Firefly: The Train Job (20 September 2002, Joss Whedon)


Spoiler warning: these reviews reveal plot twists.

The Serenity crew take on a job: steal some supplies from a train. However, things get complicated when they discover what those supplies are…

Written by Joss Whedon & Tim Minear. Directed by Joss Whedon.

Best performance: Morena Baccarin gets a series of moments where she just *shines* as Inara – an easy friendship with Kalyee, some flirty bickering with Mal, a nice conversation about religion with Book, and the scene where she waltzes into town to rescue Mal and Zoe. Baccarin was actually a late replacement in the role. Rebecca Gayheart filmed for a day before being let go for not having the right chemistry with the other cast members. Baccarin doesn’t have that problem.

Best bits:
* Mal gets thrown through the window of a saloon – it’s a hologram that reconstitutes itself once he’s on the ground. A nice example of the show’s sci-fi/Western hybrid tone.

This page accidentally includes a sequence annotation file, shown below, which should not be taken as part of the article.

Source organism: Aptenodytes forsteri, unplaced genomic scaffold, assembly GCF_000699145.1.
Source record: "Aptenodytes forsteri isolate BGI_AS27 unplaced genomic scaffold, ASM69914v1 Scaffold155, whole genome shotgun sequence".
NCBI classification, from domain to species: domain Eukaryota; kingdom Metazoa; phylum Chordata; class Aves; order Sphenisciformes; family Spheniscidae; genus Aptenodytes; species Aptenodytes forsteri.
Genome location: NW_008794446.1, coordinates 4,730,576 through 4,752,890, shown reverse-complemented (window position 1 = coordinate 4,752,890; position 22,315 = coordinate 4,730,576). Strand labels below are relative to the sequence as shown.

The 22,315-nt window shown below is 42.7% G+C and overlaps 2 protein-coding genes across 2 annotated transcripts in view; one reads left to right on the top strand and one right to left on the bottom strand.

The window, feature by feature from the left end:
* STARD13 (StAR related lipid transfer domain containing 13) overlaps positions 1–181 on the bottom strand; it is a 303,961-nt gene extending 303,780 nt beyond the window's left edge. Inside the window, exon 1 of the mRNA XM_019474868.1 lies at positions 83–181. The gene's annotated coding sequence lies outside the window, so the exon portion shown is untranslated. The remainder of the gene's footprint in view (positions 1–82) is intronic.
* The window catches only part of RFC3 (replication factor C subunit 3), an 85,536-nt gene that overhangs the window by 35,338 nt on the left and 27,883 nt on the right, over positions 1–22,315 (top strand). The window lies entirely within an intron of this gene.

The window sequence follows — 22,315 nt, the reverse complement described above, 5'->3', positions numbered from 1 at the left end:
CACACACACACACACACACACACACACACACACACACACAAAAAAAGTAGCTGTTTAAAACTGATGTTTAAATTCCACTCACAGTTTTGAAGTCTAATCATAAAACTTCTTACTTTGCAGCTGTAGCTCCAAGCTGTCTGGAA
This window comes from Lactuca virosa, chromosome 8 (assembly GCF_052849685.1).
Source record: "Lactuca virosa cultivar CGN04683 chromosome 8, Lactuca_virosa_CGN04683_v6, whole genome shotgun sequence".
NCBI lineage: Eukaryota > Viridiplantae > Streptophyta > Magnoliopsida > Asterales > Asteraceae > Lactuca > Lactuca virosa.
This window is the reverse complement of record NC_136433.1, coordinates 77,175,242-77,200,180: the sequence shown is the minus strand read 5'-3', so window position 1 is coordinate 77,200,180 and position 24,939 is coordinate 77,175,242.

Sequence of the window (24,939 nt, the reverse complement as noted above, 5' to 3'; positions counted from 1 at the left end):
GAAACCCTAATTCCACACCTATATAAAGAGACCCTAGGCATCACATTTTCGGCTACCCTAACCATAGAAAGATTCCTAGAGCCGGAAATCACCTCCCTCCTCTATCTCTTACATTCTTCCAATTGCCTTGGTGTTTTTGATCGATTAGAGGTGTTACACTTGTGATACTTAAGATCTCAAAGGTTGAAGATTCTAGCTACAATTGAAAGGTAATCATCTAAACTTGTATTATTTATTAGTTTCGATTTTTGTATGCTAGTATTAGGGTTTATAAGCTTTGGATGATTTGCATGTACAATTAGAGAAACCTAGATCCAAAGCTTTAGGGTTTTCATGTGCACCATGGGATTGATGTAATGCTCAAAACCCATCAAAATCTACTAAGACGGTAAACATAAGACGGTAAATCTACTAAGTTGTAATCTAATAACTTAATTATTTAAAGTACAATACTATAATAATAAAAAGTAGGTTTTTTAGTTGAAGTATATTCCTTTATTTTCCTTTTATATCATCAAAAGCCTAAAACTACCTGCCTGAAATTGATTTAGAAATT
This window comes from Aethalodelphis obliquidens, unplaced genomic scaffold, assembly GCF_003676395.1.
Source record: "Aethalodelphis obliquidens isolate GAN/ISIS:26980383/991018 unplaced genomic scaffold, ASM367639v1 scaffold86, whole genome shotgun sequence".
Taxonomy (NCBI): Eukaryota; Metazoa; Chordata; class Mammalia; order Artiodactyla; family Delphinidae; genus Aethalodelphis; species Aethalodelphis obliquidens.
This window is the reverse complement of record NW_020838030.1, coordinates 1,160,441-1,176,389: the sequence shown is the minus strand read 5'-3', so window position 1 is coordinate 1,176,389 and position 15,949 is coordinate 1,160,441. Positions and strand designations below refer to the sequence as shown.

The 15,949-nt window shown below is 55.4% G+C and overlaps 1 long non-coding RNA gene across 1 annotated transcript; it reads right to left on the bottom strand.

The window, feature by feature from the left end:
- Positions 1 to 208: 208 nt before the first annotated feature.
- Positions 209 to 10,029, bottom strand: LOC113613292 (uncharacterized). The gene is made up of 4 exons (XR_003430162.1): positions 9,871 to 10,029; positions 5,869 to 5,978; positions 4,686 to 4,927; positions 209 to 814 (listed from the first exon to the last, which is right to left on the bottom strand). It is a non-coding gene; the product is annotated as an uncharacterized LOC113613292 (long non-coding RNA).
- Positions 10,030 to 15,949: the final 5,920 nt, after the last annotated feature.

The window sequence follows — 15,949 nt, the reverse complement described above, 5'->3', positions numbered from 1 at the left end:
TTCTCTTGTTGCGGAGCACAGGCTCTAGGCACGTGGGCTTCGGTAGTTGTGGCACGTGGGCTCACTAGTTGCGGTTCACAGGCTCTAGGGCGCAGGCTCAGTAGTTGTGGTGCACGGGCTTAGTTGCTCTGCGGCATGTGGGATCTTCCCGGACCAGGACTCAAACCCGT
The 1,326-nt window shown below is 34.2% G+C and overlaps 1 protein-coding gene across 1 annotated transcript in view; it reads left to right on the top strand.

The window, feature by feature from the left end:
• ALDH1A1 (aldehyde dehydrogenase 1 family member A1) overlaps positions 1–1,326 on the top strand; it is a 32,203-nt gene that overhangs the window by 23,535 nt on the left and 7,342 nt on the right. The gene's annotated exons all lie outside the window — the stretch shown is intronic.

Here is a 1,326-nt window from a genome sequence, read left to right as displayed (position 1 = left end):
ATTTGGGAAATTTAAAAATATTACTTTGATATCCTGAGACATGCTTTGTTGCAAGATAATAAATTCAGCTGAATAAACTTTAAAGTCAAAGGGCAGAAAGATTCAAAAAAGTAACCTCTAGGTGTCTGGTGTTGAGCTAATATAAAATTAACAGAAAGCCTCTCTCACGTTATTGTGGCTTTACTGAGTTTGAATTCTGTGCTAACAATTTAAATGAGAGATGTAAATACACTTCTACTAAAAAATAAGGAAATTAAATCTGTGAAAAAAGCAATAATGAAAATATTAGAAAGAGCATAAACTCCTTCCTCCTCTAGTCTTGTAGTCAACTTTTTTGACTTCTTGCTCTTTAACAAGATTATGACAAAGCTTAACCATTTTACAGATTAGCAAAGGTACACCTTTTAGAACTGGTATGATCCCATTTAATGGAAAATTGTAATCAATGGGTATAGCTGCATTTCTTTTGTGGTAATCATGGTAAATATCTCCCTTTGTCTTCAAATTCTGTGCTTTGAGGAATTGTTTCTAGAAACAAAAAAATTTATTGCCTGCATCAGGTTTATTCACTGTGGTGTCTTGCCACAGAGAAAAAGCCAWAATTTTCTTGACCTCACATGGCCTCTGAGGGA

* Inara telling Kaylee that they should experiment. (She’s talking about hairstyles, but still…)
* Seriously, though, the sexual chemistry between Inara and *Mal* is Han-and-Leia good.
* Bad guy Niska’s office: interesting details range from the huge factory we can see through the window to a delicate Art Deco lamp on his desk. He also has a cool, tabletop iPad that he uses to lay out the mission.
* On the train, Mal and Zoe walk into a compartment full of Alliance troops.
* Zoe, to Mal: “Sir, I think you have a problem with your brain being missing.”
* Jayne’s hat.
* The town of Paradiso, which is a massive outdoor set full of detail and extras.
* Mal and Zoe have to pose as a married couple.
* Jayne, to Wash: “Do you know what the chain of command is? It’s a chain I go get and beat you with until you understand who’s in rutting command.”
* Jayne under the influence of painkillers.
* Inara pretending to be Mal’s owner and Zoe’s employer.
* Mal kicking a thug into Serenity’s huge turbine engine.

Review: After the network’s decision not to screen the first produced episode, this story also had to function as a ‘pilot’. It’s a tricky task, given that the original pilot would probably get shown or released at some point. So this one has to introduce and establish the characters, situation and setting… but not contradict or overtly repeat anything. It does it well. There’s a relatively simple plot. But a train heist honours the show’s Western idiom, while a moral-dilemma twist allows our Robin Hood heroes to show they’re more than just thieves. And the writing is very impressive. Every scene, every moment, every *line* is telling us about the characters. Good stuff.

Eight terrifying space monkeys out of 10

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